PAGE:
Zoom Zero-Day Flaw
Yesterday a report came out describing a zero-day flaw in the Mac client for the popular online meeting service Zoom. The report is quite technical, but describes some very serious security flaws in the client software. I’m going to unpack the basics here, and most importantly give you a (fairly) straightforward way to secure your Mac if you have Zoom installed. I highly encourage everyone to follow these steps as soon as possible.
The core of the security flaw is that a malicious website can trigger you to enter a Zoom meeting with video and audio automatically enabled. This is acheived through the the website calling out to a webserver on your Mac that Zoom installed, which incidentally remains even if you uninstall Zoom, and will reinstall Zoom if you ask to join a meeting, all without asking you for permission. The launching of Zoom through this server is acheived through a specially-crafted image, which they use to bypass sandbox security implemented by browsers to try and stop this sort of thing. This was reported to Zoom back in March, and by yesterday, the public disclosure deadline, Zoom still hadn’t fully fixed the problems (they had made one fix, but a workaround was discovered). You can read all the technical details at the report linked earlier in this post.
Instructions for how to Protect Your Mac
To secure your Mac against this zero-day you need to run a series of commands at the command-line on your Mac. You do this using the Terminal application, found in
/Applications/Utilities. Copy and paste each of these commands exactly as they are below (with the exception of the one where you enter the
PID unique to your Mac), hitting return after each one. I may get around to providing a simple tool anyone can run to with one-click perform these actions, but this is serious enough that getting them documented and out to folks is far higher of a priority.
Disable Zoom’s ability to turn on video by default:
defaults write ~/Library/Preferences/us.zoom.config.plist ZDisableVideo 1
Check for the hidden Zoom webserver:
lsof -i :19421
If this command returns any output then the server is running. In that case, take note of the number in the
Kill the server:
kill -9 (PID number from the previous step)
Remove the server’s files:
rm -rf ~/.zoomus
Create a new file in its place:
Change its permissions so that Zoom cannot overwrite it and add the server back:
chmod 000 ~/.zoomus
You will need to perform these steps in every user account on your Mac that you have used Zoom in.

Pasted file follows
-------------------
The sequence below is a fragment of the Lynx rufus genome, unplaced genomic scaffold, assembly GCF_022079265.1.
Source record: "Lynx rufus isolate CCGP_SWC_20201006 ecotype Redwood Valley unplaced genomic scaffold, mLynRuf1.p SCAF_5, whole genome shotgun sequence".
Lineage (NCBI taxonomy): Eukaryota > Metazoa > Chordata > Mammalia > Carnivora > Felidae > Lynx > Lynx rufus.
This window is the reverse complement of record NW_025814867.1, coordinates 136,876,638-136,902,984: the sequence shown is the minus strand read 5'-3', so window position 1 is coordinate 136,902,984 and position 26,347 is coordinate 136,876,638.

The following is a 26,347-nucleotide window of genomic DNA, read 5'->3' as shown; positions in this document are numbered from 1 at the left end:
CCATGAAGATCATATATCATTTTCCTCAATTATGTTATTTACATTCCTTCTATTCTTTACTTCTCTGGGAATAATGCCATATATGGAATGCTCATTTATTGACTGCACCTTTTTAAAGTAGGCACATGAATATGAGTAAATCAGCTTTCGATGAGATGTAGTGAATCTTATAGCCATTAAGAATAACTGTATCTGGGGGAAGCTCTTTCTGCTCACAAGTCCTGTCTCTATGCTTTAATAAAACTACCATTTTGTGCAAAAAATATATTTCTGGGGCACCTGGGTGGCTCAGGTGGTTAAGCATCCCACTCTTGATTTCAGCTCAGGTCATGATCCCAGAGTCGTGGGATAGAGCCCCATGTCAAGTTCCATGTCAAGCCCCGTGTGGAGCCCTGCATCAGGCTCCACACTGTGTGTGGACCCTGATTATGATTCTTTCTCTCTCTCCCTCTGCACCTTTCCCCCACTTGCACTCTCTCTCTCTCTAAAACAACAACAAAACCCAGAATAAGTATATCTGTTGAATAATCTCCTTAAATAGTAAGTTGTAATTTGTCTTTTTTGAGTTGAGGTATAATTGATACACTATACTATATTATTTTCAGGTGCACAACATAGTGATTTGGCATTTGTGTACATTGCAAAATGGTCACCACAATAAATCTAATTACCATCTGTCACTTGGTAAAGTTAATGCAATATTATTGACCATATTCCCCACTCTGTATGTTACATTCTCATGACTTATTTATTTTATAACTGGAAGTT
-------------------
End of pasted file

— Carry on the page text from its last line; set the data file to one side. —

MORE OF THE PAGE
After performing these steps your Mac will be immune to this zero-day flaw. Unfortunately, Zoom will also no longer act quite as it has in the past. Specifically:
- You will need to manually turn on video in all meetings.
- The Zoom links to enter meetings will no longer work. Instead you’ll have to launch Zoom yourself, ask to join a meeting, and enter in the meeting id.
- Zoom will no longer auto-update. Instead, every so often make sure to redownload the Zoom app from their website.
Once this issue is confirmed fixed, and if you ever again trust Zoom’s full install, then you should only need to delete the file you created and Zoom will set itself up as intended again:
I strongly urge everyone that has ever used Zoom on their Mac to perform these steps. Yes, it will make joining a meeting more difficult, but it will make it so that you can’t unknowingly join a meeting with video enabled.
Update 10 July 2019 7 pm Central Time
Apple has pushed an update to the Malware Removal Tool built into macOS that removes the local Zoom web server from all Macs automatically.
Update 10 July 2019 3:40 pm Central Time
Zoom did release an update that removes the local server overnight last night. This version should not have the zero-day flaw in it.
Update 9 July 2019 4:20 pm Central Time
Zoom has announced that they plan to release an update by midnight tonight that removes the local web server.
Update 9 July 2019 3:40 pm Central Time
I noticed that my Mac’s Zoom client was slightly out of date. When I went to download the latest version what they give you is an installer package. That is the first red flag, as very few developers need more than drag and drop to install their apps. I always open installer packages first with Suspicious Package, to examine what they’ll do before installing them. Now even more red flags appeared… The package runs a script upon opening, before you can even intervene. Now, this usually is just checking that you meet system requirements, but Zoom’s installer is messing with the Dock and doing a bunch of other things, some of which may be nefarious, I haven’t deciphered the script entirely yet. But even more troubling, the installer package does not have any files it installs, and the scripts in the package include what appears to be the file structure of a kernel extension and web browser plugin, with almost no sign of a regular Mac app other than an entitlements file. But that isn’t how it should be. The scripts should just be scripts (
Distribution), and regular installer packages would put the files they install into the regular installation mechanism, which would appear as files in the package. The app itself is in the scripts folder in the
zm.7z archive. You can use the
7z command (which can be installed with
brew install p7zip) to extract the app. I would recommend doing this rather than running the installer package. I think we’re starting to see why Zoom hasn’t fixed these flaws yet. It seems possible that they need to do a significant rearchitecting of the entire app and service to fix these problems. Zoom was such a good service… These flaws, and this unorthodox download, very much hurt their reputation in my book.